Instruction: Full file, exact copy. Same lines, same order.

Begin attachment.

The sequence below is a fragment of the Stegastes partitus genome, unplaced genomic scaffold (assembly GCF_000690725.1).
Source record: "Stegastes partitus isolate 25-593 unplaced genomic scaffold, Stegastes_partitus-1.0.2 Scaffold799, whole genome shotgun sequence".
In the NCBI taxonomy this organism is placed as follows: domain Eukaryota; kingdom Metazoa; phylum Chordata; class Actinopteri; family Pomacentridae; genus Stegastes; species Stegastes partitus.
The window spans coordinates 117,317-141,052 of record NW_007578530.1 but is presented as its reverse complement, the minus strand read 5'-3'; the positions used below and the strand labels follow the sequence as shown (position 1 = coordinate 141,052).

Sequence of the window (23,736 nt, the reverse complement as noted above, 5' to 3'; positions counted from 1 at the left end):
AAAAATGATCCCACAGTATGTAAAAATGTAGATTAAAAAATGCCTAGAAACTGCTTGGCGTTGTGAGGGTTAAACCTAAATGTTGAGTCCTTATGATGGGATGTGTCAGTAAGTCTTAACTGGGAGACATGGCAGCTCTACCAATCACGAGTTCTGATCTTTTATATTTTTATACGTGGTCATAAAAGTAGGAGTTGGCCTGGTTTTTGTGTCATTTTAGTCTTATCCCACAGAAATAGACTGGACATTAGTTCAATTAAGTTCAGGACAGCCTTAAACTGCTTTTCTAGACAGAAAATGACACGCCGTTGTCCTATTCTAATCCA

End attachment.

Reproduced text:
The sequence below is a fragment of the Stegastes partitus genome, unplaced genomic scaffold (assembly GCF_000690725.1).
Source record: "Stegastes partitus isolate 25-593 unplaced genomic scaffold, Stegastes_partitus-1.0.2 Scaffold799, whole genome shotgun sequence".
In the NCBI taxonomy this organism is placed as follows: domain Eukaryota; kingdom Metazoa; phylum Chordata; class Actinopteri; family Pomacentridae; genus Stegastes; species Stegastes partitus.
The window spans coordinates 117,317-141,052 of record NW_007578530.1 but is presented as its reverse complement, the minus strand read 5'-3'; the positions used below and the strand labels follow the sequence as shown (position 1 = coordinate 141,052).

Sequence of the window (23,736 nt, the reverse complement as noted above, 5' to 3'; positions counted from 1 at the left end):
AAAAATGATCCCACAGTATGTAAAAATGTAGATTAAAAAATGCCTAGAAACTGCTTGGCGTTGTGAGGGTTAAACCTAAATGTTGAGTCCTTATGATGGGATGTGTCAGTAAGTCTTAACTGGGAGACATGGCAGCTCTACCAATCACGAGTTCTGATCTTTTATATTTTTATACGTGGTCATAAAAGTAGGAGTTGGCCTGGTTTTTGTGTCATTTTAGTCTTATCCCACAGAAATAGACTGGACATTAGTTCAATTAAGTTCAGGACAGCCTTAAACTGCTTTTCTAGACAGAAAATGACACGCCGTTGTCCTATTCTAATCCA